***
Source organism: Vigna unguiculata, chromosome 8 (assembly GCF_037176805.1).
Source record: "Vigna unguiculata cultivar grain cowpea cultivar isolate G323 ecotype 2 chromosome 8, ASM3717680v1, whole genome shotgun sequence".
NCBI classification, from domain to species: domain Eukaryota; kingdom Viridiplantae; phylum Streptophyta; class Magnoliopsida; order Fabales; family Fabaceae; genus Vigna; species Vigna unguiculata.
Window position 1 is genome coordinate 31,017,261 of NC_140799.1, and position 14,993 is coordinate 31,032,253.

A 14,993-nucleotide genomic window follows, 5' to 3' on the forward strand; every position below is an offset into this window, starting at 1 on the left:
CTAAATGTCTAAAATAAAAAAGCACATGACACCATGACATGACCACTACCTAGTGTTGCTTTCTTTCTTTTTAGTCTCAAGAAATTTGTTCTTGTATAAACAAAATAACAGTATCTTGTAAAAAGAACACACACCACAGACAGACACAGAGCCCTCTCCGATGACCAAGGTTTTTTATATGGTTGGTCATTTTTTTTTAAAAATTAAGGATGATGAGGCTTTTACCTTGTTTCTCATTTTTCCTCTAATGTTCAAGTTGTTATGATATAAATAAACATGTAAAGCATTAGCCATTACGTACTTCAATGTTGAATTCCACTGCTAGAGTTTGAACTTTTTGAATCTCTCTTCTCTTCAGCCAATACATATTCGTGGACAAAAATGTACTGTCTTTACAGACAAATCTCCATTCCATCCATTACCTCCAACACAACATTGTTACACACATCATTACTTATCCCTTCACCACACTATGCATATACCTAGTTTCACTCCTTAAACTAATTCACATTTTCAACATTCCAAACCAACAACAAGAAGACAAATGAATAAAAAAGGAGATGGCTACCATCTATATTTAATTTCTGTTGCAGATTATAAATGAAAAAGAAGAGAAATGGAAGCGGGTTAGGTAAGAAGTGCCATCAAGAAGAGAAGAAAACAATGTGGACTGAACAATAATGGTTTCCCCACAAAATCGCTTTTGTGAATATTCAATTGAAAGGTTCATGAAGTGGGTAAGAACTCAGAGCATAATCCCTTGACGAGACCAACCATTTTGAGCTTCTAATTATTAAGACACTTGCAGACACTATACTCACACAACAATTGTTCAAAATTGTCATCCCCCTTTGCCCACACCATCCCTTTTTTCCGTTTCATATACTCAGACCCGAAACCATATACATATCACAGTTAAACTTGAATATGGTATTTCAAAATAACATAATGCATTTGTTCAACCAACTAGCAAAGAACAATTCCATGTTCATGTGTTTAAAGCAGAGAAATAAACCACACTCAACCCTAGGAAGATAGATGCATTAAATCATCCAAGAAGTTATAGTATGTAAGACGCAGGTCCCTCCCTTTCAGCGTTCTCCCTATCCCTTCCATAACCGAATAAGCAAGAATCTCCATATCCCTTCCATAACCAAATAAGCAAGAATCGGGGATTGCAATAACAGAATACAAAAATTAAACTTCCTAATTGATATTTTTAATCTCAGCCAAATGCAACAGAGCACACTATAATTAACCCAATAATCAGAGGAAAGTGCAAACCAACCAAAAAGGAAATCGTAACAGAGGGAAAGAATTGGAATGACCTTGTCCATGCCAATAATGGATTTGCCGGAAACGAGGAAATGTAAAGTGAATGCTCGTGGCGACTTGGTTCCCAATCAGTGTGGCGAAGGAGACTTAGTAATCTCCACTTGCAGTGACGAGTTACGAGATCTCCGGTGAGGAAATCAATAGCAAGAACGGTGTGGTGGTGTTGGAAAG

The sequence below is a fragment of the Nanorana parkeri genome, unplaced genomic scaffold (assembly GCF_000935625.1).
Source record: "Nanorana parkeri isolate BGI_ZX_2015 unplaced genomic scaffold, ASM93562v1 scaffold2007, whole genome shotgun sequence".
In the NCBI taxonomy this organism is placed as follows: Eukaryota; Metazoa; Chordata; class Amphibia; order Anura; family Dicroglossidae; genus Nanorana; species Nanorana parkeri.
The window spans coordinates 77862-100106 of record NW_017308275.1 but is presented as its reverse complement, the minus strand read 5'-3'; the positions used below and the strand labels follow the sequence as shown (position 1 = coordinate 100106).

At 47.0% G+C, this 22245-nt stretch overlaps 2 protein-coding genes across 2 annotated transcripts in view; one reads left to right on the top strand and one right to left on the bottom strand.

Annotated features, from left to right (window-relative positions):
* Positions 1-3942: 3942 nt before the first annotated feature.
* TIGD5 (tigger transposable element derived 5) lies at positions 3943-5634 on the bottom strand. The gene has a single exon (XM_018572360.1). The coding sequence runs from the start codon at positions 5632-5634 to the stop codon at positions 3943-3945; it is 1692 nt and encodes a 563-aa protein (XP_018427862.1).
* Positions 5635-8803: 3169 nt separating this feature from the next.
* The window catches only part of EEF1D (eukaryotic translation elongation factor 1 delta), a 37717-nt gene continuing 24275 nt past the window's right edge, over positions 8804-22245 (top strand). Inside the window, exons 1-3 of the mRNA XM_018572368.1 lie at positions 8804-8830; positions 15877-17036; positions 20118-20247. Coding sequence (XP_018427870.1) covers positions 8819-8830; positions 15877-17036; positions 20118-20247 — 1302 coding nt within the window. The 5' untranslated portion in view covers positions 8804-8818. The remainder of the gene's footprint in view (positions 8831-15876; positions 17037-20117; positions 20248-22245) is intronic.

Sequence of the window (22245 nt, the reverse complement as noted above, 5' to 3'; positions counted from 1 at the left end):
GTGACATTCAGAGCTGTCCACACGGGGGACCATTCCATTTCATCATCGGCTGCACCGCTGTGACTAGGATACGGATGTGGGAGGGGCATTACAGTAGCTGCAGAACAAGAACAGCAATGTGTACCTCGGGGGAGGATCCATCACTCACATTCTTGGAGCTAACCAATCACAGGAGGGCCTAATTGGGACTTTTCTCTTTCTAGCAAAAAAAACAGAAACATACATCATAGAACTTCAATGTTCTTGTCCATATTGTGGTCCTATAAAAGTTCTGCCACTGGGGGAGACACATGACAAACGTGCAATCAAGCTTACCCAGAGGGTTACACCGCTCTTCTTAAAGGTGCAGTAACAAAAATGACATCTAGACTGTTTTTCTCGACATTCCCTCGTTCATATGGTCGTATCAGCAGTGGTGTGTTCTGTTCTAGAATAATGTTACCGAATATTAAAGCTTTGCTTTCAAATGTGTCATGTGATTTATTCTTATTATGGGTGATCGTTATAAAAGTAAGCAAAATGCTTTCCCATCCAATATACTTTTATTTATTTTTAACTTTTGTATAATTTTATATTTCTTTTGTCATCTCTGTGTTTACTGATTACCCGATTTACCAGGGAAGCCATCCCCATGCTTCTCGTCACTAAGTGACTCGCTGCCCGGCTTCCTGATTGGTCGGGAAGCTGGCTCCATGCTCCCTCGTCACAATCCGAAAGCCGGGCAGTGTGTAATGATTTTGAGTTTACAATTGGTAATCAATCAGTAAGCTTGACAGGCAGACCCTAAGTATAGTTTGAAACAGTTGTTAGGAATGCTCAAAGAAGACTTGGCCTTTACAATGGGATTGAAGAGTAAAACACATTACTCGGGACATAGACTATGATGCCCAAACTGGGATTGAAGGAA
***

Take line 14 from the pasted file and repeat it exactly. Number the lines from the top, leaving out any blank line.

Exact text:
* TIGD5 (tigger transposable element derived 5) lies at positions 3943-5634 on the bottom strand. The gene has a single exon (XM_018572360.1). The coding sequence runs from the start codon at positions 5632-5634 to the stop codon at positions 3943-3945; it is 1692 nt and encodes a 563-aa protein (XP_018427862.1).